Paterson is a city with a rich social and cultural history. Jarmusch pays homage to its history in his own, idiosyncratic manner.

Popular music in 2016

By Hiram Lee and Matthew Brennan, 31 December 2016

Much of the pop music released in North America this past year was uninspired and superficial. Some was merely empty-headed and crude.

At the Public Theater in New York City

Sweat: An honest depiction of the American working class

By Fred Mazelis, 30 December 2016

The play, set in impoverished Reading, Pennsylvania, is headed for a run on Broadway.

Carrie Fisher and the Star Wars phenomenon

By David Walsh, 29 December 2016

The announcement Tuesday that Carrie Fisher had died at only 60 was sad news. The actress, writer and humorist was an appealing figure and personality.

Exile as an Intellectual Way of Life: The collaboration of Lion Feuchtwanger and Bertolt Brecht

By Sybille Fuchs, 29 December 2016

In his new book, journalist and non-fiction writer Andreas Rumler examines the intellectual relationship between two major German literary figures, Lion Feuchtwanger and Bertolt Brecht.

Rogue One: Does it really “stand alone”?

By Matthew MacEgan, 21 December 2016

December 16 saw the release of the first stand-alone Star Wars film. The plot of Rogue One is an exact prequel to the 1977 original.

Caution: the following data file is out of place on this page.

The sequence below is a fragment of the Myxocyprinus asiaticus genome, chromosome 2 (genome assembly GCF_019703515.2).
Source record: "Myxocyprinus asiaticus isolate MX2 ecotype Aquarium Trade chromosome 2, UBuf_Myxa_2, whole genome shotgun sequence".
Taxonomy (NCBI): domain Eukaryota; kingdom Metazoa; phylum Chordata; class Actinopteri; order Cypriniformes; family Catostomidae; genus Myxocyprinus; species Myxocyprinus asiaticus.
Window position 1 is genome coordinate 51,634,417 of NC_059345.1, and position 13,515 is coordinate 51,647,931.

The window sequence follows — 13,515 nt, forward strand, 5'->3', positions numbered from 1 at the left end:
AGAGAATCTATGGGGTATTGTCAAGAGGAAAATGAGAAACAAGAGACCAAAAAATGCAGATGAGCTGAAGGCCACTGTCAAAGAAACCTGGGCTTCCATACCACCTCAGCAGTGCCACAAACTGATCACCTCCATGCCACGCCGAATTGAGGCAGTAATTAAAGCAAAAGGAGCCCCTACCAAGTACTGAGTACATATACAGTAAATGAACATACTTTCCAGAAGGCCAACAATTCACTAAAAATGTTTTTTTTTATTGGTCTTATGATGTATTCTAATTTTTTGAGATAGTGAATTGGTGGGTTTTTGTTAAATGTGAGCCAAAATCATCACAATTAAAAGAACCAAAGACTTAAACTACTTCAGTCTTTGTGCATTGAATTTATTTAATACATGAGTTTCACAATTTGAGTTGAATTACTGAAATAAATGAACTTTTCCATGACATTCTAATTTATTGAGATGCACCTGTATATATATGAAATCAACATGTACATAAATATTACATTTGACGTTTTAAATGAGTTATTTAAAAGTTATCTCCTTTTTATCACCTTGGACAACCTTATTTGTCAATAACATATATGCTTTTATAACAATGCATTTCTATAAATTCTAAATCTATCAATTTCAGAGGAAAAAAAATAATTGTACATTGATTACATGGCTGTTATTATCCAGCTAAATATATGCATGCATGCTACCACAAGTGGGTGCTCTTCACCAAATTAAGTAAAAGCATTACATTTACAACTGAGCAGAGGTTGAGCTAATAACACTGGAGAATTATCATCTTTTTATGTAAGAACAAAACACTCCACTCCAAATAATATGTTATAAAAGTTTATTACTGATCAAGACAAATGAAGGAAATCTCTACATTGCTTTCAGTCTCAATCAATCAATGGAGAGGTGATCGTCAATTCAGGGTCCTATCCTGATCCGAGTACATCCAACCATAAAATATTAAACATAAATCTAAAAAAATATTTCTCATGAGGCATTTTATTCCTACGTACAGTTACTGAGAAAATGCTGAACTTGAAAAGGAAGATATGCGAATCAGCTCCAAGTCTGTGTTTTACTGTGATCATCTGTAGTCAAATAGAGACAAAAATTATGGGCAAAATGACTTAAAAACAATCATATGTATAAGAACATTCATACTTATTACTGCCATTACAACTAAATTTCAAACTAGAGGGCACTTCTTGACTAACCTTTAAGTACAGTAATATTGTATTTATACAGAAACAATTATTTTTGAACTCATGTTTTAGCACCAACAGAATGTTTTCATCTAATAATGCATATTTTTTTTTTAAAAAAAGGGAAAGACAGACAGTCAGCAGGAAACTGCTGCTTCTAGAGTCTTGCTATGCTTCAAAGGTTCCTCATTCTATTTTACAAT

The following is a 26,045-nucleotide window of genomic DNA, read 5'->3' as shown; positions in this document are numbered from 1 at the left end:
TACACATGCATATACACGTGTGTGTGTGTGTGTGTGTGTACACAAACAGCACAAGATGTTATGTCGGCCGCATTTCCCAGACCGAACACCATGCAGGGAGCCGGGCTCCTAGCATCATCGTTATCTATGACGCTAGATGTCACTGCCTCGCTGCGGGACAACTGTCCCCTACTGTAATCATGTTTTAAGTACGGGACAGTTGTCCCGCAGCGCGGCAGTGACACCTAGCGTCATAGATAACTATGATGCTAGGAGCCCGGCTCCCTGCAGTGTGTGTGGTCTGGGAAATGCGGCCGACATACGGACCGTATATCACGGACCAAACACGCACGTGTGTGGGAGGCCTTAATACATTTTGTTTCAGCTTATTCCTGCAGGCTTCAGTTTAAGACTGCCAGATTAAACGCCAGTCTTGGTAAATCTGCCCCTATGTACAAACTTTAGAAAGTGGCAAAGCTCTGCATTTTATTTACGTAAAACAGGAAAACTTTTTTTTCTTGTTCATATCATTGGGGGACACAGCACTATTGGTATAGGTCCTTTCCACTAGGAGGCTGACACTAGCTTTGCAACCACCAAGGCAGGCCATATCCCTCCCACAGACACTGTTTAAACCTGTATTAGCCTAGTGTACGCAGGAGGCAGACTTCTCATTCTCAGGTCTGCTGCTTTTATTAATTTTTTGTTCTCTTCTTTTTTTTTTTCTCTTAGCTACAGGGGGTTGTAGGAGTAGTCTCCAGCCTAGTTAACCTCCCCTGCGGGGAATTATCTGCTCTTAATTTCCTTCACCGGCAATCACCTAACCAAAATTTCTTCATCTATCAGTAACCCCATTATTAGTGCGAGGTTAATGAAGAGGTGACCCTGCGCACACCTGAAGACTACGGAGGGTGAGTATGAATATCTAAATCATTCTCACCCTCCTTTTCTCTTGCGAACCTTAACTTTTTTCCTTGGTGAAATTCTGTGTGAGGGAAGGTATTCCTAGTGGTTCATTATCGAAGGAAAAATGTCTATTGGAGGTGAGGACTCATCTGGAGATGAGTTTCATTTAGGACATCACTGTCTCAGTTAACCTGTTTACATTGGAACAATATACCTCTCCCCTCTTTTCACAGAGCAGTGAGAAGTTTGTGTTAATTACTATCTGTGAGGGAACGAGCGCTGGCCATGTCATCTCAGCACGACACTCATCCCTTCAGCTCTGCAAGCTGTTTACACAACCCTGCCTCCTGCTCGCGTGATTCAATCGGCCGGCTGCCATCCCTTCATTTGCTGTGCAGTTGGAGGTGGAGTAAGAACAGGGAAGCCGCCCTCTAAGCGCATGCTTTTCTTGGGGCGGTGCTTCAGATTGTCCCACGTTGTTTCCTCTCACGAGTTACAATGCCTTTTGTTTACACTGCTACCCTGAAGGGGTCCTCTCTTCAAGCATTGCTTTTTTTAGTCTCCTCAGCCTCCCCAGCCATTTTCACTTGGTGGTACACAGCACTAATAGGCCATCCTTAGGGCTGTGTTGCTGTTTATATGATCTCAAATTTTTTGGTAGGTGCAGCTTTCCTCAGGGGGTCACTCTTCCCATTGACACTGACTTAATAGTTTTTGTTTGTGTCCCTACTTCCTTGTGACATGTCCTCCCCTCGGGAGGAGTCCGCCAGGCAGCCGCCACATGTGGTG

Four hundred years since William Shakespeare’s death–Part 2

And a conversation with James Shapiro of Columbia University

By David Walsh, 20 December 2016

It is four centuries since the death of dramatist William Shakespeare. Arts editor David Walsh spoke to James Shapiro, the author of numerous remarkable books on the playwright and his times. The second of two articles.

Four hundred years since William Shakespeare’s death–Part 1

And a conversation with James Shapiro of Columbia University

By David Walsh, 19 December 2016

It is four centuries since the death of dramatist William Shakespeare. Arts editor David Walsh spoke to James Shapiro, the author of numerous remarkable books on the playwright and his times.

Miss Sloane and All We Had: Aiming at American life

By Joanne Laurier, 15 December 2016

Miss Sloane presents a fantastical view of Washington’s hired gun world of political lobbyism. Set at the beginning of the 2008 financial crash, All We Had is a limited drama about poverty and homelessness.

Aquarius: Personal resistance and isolation in Brazil

By Miguel Andrade, 13 December 2016